Minimal trap spaces of Logical models are maximal siphons of their Petri net encoding


Boolean modelling of gene regulation but also of post-transcriptomic systems has proven over the years that it can bring powerful analyses and corresponding insight to the many cases where precise biological data is not sufficiently available to build a detailed quantitative model. This is even more true for very large models where such data is frequently missing and led to a constant increase in size of logical models à la Thomas. Besides simulation, the analysis of such models is mostly based on attractor computation, since those correspond roughly to observable biological phenotypes. The recent use of trap spaces made a real breakthrough in that field allowing to consider medium-sized models that used to be out of reach. However, with the continuing increase in model-size, the state-of-the-art computation of minimal trap spaces based on prime-implicants shows its limits as there can be a huge number of implicants. In this article we present an alternative method to compute minimal trap spaces, and hence complex attractors, of a Boolean model. It replaces the need for prime-implicants by a completely different technique, namely the enumeration of maximal siphons in the Petri net encoding of the original model. After some technical preliminaries, we expose the concrete need for such a method and detail its implementation using Answer Set Programming. We then demonstrate its efficiency and compare it to implicant-based methods on some large Boolean models from the literature.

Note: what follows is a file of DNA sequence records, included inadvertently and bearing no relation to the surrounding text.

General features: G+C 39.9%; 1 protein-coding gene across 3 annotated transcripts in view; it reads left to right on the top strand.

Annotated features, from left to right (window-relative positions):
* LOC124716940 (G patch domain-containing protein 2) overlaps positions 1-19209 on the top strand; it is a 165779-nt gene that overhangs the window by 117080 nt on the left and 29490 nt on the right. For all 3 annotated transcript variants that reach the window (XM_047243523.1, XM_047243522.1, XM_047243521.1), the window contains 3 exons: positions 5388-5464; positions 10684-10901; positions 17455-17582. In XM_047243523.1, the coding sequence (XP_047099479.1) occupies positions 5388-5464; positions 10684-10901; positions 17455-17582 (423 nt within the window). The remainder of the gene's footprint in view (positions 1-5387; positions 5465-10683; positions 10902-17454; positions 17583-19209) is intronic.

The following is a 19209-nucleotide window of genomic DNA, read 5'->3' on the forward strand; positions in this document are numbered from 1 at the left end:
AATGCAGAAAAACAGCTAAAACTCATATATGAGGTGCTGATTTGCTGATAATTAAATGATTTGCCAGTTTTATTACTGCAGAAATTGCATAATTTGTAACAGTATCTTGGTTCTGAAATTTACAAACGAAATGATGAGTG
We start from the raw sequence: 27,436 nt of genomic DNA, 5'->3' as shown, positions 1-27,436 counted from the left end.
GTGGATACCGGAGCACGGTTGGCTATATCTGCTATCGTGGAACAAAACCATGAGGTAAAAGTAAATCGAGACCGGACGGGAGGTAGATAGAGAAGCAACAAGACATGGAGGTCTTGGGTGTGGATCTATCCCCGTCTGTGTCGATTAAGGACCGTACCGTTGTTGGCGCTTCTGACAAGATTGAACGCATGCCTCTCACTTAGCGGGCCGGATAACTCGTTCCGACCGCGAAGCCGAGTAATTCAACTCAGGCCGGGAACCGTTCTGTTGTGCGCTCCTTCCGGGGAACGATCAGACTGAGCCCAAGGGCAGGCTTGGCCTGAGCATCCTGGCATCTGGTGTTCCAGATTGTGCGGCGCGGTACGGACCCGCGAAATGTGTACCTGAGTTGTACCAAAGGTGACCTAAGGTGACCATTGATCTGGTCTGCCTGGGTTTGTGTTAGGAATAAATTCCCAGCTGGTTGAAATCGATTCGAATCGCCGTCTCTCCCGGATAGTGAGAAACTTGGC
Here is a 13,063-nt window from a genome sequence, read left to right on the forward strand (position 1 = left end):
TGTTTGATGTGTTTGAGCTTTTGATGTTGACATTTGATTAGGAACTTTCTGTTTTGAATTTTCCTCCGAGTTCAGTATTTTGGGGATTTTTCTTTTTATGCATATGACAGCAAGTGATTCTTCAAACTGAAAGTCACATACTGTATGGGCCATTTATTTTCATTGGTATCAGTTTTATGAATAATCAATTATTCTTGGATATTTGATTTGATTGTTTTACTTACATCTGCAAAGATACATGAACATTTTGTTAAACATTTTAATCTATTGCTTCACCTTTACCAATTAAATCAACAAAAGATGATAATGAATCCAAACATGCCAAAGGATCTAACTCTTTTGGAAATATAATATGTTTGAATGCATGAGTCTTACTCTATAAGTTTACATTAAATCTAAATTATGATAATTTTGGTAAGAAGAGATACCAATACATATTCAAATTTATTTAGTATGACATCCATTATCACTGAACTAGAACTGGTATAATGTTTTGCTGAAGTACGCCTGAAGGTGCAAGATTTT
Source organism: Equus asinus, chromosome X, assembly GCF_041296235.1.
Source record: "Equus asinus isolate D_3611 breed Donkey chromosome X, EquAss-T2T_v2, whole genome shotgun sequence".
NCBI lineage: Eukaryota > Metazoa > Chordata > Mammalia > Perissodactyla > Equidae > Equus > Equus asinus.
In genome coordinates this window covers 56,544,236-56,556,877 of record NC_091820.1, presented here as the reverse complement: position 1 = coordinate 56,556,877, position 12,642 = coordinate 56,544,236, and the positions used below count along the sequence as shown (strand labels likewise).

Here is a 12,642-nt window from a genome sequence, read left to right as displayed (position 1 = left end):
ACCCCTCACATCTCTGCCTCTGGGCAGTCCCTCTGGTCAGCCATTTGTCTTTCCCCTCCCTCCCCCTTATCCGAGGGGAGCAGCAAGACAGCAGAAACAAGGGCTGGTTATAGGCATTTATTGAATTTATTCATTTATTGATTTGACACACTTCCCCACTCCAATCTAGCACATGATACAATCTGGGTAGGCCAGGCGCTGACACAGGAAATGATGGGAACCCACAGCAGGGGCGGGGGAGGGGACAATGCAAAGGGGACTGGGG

In Ion Petre, Andrei Păun, editor, CMSB 2022 - International Conference on Computational Methods in Systems Biology, volume 13447 of Lecture Notes in Computer Science, pages 158–176, Springer